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MSI GTX 560 Ti Twin Frozr II/OC

The MSI GTX 560 Ti Twin Frozr II / OC delivers top performance and quality versus cost.

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introduction

With the market saturated with already fine-tuned NVIDIA 460′s, buyers need a good reason to upgrade to the entry level 500 series. The MSI GTX 560 Ti Twin Frozr II / OC provides these reasons and is more than just a powerful name. One of the best cooling systems seen to date provide a solid solution in almost complete silence. Additionally, the GPU core and memory speeds come pre-overclocked from MSI right out of the box. The entry level of the MSI GTX 560 Ti is priced at $260, which is fairly value-efficient considering the stock NVIDIA 560 Ti is ten dollars less. From the line-up on the chart below, this Twin Frozr II is the first model on the chart.

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Features & Specifications

MSI set some pretty high standards when producing the Twin Frozr II Line.  Firstly, the thermal design includes dual 80mm PWM fans and a nickel-plated copper base for better heat dissipation. The SuperPipe technology entails dual 8mm copper pipes routed through a complete radiator that covers the whole card (including memory and power modules), chilling up to 20 degrees Celsius cooler than reference design. Second generation military class components have been utilized throughout the board including: Super Ferrite Chokes (SFC) that withstand higher current for better overclocking ability and Hi-C Capacitors for the GPU, providing precise voltages.

 

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The chart includes the main changes between the generation in cards; the most important to note is that the CUDA core count has increased by 48. What this boils down to is a difference of 2.6 gigapixel/s fillrate, which for most, means a free bump up to the next resolution with a modest speed gain to boot.

 

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GPU-Z reveals most of what is shown in the chart above, including what types of computing formats the graphics card supports. One thing to add (which isn’t presented in the GPU-Z chart) is that the MSI card has an incredible Texture Fillrate of 56.3 GB/s — netting close to 12 extra GB/s. The GTX 560 Ti has all the features of the GTX 460 series, plus bitstreaming support for Dolby True HD and DTS-HD Master Audio over HDMI.

 

Pictures & Impressions

 

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This Twin Frozr II series box is not only shiny, but highly informative, doing a great job of pointing out all of the features we will be exploring. The back cover also has international support in numerous languages.

 

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The inside flap goes into further depth on the finer features of the card and the side of the box shows a sleek MSI Twin Frozr card blasting furiously off into a blue vortex.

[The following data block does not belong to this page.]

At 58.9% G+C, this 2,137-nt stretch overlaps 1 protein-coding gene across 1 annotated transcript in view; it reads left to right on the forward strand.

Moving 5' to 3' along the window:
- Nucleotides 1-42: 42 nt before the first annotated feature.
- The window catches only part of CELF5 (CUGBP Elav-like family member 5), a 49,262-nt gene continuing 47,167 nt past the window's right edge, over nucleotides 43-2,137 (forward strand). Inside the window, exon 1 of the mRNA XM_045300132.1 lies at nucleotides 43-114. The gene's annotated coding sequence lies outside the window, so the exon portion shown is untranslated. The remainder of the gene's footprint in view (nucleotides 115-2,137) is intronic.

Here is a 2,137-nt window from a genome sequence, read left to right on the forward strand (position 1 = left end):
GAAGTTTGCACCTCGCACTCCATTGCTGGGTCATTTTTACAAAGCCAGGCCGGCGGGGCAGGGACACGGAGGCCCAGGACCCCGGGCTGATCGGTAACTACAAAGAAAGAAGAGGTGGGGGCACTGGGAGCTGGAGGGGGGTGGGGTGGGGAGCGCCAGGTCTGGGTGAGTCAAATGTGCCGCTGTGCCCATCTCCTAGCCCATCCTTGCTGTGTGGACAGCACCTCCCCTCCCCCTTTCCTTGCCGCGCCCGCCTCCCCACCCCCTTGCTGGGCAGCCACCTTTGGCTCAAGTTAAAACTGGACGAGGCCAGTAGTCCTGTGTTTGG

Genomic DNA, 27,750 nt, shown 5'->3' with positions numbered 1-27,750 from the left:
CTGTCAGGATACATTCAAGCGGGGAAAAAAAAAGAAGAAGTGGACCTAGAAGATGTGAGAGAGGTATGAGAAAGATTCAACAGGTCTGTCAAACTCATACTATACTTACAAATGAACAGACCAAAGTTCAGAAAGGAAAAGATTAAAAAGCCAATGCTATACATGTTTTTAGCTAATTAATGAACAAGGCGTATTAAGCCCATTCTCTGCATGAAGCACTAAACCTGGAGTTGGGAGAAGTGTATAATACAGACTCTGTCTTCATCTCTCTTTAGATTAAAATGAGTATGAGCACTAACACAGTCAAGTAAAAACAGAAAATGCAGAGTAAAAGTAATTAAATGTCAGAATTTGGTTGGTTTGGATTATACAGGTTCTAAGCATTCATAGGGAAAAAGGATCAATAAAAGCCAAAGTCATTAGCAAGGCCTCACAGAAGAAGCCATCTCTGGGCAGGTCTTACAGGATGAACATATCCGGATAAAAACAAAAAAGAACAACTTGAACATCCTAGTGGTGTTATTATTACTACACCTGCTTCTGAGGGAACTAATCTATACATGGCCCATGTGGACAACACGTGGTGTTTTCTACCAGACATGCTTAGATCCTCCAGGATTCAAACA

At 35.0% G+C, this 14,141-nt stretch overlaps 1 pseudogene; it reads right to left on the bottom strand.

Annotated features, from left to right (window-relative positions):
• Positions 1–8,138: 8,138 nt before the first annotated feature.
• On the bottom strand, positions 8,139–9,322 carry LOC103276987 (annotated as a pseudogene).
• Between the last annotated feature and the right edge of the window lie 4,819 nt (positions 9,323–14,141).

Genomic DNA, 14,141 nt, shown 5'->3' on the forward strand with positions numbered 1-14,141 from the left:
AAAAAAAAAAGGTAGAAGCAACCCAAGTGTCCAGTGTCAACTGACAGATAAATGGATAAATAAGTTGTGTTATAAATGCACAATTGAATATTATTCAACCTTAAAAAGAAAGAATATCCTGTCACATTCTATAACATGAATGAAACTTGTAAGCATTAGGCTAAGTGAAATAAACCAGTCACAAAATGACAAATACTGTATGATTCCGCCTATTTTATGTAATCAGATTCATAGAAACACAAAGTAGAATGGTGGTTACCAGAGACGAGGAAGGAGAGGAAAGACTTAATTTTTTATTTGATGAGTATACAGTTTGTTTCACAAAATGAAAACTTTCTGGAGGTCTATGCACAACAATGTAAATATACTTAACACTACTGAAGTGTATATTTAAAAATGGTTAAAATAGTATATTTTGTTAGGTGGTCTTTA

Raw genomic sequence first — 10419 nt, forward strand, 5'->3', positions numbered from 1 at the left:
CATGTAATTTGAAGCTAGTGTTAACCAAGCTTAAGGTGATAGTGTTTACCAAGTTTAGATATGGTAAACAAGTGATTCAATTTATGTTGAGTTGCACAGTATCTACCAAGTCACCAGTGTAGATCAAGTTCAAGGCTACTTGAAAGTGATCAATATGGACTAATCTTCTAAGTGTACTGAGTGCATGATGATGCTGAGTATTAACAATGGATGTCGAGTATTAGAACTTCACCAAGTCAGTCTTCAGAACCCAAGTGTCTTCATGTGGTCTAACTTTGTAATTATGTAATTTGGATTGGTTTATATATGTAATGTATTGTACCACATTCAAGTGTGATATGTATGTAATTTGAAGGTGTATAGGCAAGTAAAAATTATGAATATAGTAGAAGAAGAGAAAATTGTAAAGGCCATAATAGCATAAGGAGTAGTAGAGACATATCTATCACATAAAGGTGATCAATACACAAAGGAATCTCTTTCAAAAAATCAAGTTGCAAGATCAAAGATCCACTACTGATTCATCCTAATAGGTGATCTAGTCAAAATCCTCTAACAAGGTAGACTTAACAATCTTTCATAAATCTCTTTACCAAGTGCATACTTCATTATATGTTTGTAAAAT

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Directly under the flap, the card is prominently shown off through a window. Unboxing provides two dual 4 pin to 6 pin power convertors and the card itself. 

 

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The front of the MSI 560 is all metal, very rigid, and very tough. The enhanced blades on the 80mm fan provide superior cooling in almost complete silence.

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Here is the twin 6 pin power plug requirements, and on the output side of the card are two DVI outputs and a mini HDMI output (with standard converter plug included).

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Careful inspection of the top reveals that the Twin Frozr II heatsink does an exemplary job of covering the entire card, including the memory and power modules. The bottom shows the 8mm twin copper pipes bisecting the copper nickel-plated heatsink.

 

Testing & Methodology

The test rig will consist of an i7 at 3200 MHz for a stable test environment. This was originally targeted for the mid-range systems that are aiming for performance versus sticker price or wattage savings. Those looking for the very high-end cards (such as the GTX 570 or 580) will more than likely already have higher specified equipment.  In this showdown the MSI GTX 560Ti will go head to head with the well received Palit GTX 460 Sonic Platinum. Both of these cards are pre-overclocked from the factory straight out of the box. The NVIDIA 460 series has a serious market saturation at this time, so this should be an excellent comparison between the generation of cards.

   

We’re overclocking with MSI Afterburner. The overclocking conditions and relative speeds between the cards being tested are listed on the following chart. At these speeds the MSI card is approaching the performance of an Nvidia 570 (or better), providing even more bang for the buck.